Sunday, 23 September 2018

The towns biggest enterprise

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My very earliest recollection of life is visiting my father in the Masterton Hospital when I was two-and-a-half years old. I vividly remember this for two reasons. First we weren’t allowed to go into the hospital proper because he had diphtheria and was therefore isolated. I clearly recall my mother holding me up to the window where I could talk to my father from the wide concrete window ledge above the solid brick wall.

The main reason the memory lingers however was that my father told us of a disturbance during the night when a large contingent of Japanese prisoners-of-war had been admitted who were seriously wounded. The word Japanese, given the state of the world at the time, struck terror into the heart of an impressionable two-and-a-half year old.

The Japanese had come from the POW camp at Featherston. The Japanese never did invade New Zealand despite widespread fears that they would, but around 800 prisoners who had been captured at Guadalcanal were brought to Featherston in 1942.

They were mostly civilians who had been drafted into the Japanese navy, but later captured military personnel were also interned at Featherston. These military prisoners regarded capture as the ultimate disgrace and some wanted to commit suicide. In February 1943 there was a sit-down strike and a subsequent riot that saw the guards open fire, although there had apparently been no order to shoot.

Although the one-sided altercation only lasted about thirty seconds 31 Japanese were killed instantly, 17 died later and about 74 were wounded. If 91 wounded and dying Japanese had been admitted to the Masterton hospital the night before I was taken to visit my father perhaps I had good reason to be alarmed.

Of the historical accounts I have been able to read on the subject there is no disclosure about where the wounded prisoners were taken. The whole incident was hushed up at the time in case there was retaliation in the Japanese camps on Kiwi POW’s.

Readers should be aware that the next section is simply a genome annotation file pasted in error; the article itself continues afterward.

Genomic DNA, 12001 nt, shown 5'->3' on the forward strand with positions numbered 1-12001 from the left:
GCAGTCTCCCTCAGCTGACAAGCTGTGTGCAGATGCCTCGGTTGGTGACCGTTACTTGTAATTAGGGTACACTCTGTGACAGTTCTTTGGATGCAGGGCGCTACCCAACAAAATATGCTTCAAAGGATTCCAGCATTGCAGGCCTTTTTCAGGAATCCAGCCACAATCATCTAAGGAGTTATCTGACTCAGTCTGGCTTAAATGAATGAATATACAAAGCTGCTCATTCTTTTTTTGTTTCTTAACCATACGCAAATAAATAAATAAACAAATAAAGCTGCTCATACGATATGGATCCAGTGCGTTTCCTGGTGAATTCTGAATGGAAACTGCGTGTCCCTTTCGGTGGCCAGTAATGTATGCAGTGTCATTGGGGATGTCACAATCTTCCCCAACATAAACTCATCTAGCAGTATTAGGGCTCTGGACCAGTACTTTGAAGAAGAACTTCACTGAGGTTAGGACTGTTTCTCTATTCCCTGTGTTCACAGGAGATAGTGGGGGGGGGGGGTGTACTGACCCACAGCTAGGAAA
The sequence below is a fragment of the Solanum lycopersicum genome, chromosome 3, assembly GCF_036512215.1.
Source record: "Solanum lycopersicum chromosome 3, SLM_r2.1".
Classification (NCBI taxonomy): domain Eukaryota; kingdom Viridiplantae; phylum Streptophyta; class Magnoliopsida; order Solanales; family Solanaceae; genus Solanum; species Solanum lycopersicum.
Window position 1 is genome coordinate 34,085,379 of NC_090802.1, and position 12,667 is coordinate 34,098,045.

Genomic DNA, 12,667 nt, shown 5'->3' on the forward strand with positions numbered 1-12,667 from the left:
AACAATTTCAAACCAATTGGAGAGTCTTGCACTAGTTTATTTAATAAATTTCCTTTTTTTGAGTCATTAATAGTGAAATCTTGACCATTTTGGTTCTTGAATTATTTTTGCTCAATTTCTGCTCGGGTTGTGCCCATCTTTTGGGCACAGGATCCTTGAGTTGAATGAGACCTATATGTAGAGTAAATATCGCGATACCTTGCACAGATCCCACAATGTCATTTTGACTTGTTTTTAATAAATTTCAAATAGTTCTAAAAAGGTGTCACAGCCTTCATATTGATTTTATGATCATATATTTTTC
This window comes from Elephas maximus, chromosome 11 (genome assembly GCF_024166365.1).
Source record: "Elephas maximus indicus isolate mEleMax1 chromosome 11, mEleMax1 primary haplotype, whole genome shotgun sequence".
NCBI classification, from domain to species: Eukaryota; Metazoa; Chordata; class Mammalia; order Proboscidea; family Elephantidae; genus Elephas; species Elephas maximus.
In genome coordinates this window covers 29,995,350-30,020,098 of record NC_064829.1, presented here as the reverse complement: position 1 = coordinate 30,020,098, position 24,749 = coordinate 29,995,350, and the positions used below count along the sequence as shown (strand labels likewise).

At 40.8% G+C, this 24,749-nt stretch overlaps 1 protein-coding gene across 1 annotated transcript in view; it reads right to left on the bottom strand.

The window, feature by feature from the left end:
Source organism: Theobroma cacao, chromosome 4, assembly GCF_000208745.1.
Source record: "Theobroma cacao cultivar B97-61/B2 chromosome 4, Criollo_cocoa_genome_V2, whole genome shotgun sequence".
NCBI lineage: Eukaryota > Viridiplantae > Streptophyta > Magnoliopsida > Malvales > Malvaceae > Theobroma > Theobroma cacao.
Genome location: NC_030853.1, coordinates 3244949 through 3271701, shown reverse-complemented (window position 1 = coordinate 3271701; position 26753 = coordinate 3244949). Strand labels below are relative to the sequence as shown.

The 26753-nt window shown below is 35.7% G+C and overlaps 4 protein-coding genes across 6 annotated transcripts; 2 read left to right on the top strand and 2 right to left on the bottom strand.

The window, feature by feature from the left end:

It’s entirely possible then that I was the only infant in the country to have been briefed about the episode.

Having lived in Lansdowne for the greater part of my life, to some extent the hospital has tended to loom large. Various visits for minor ailments; having my tonsils and adenoids and then my appendix removed causing my older sister to taunt me by saying that “I wasn’t all there.” A cruel description back then of someone who was mentally deficient. She was probably quite right on that count, but it was unfair to blame the extraction of body parts.

I’ve always wondered if the medical profession will one day discover that there is a vital role for the appendix and advocate to have them all put back again.

Later I did my courting – now there’s an old-fashioned word - at the hospital; eventually marrying a nurse whom I constantly remind is the luckiest woman in the world; though I suspect that she does not necessarily share this view.

In 2006 the government presented the town with a  brand spanking new hospital, now renamed Wairarapa rather than Masterton, despite being contained within the same grounds as the original infirmary. Perhaps the government "presenting" is a misnomer. Actually the Wairarapa District Health Board (WrDHB) have to pay back the cost out of the population-based funds the government meagerly provides.

Solid brick walls have been supplanted by a temporary-looking Hardiplank structure and outwardly the single-storey fabrication looks considerably less imposing than its predecessor which still lingers forlornly in the background.

One option was to upgrade the existing hospital however the WrDHB's resolution to go for a totally new structure was probably the sensible decision. It is exceptionally well configured and is filled with hi-tech equipment, no doubt some of it manufactured by the Japanese.

The wards contain a number of single rooms with en-suites and lead to a centralised nursing station and this looks suitably efficient. There are accessible, well equipped out-patient facilities set in bright and airy corridors and the well-planted courtyards which provide a healing outlook from most corners of the building.

You almost wish you were sick so that you could experience the place first hand. 

Back in 2006 when I first visited the new edifice I asked where the entrance to the nurse’s home was, hoping one day to be able to pass on this vital information to my growing grandsons. Sadly, I was told these institutions are a thing of the past. No wonder dating apps are so popular.

The old hospital had over 300 beds with about 12 doctors and 100 nurses to cope with the infirm. Despite a massive increase in population since the original hospital was established the new institution has only 94 beds, but is staffed by 45 doctors and 300 nurses plus the usual plethora of administration people. There a message here somewhere, but I haven't a clue what it is.

If my appendix had been kept in formalin no doubt it will have been lost in transit during the shift from the old to the new. So if modern medical science does decree that reinstating this once non-vital organ is now essential for your ongoing good health I'm probably going to have to miss out.

“After two days in hospital, I took a turn for the nurse.” - W. C. Fields.